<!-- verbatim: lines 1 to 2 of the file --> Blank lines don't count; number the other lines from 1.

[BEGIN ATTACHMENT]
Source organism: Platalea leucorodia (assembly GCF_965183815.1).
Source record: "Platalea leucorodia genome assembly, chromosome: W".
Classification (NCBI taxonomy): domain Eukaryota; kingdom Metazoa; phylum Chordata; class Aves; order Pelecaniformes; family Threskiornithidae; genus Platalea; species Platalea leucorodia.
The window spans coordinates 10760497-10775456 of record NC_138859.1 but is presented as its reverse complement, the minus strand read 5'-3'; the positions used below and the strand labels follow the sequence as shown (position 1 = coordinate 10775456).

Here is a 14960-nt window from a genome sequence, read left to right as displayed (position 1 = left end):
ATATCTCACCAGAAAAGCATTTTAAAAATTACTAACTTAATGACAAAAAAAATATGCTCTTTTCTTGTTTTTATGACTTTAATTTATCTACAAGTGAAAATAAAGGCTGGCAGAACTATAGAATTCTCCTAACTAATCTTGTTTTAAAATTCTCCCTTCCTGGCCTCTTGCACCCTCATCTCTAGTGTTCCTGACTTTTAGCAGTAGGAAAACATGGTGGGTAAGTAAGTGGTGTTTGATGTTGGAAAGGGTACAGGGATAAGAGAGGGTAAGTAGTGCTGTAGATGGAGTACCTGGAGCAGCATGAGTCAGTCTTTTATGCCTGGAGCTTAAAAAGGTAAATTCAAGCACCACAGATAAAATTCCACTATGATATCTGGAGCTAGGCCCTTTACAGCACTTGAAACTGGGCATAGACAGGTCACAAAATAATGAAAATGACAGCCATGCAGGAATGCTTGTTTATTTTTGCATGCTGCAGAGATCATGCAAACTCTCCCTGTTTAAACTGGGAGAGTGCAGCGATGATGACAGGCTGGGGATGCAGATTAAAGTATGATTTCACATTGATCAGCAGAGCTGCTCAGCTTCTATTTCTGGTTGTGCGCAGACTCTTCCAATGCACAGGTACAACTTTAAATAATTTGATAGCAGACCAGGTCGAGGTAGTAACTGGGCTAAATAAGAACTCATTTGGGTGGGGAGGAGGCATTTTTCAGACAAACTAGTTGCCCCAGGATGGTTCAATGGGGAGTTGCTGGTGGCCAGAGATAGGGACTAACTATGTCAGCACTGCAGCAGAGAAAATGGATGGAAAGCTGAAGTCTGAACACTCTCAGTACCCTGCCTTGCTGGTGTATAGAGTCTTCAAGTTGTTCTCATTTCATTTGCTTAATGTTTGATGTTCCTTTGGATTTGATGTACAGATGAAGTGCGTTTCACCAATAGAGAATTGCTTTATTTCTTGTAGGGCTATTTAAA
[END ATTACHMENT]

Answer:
Source organism: Platalea leucorodia (assembly GCF_965183815.1).
Source record: "Platalea leucorodia genome assembly, chromosome: W".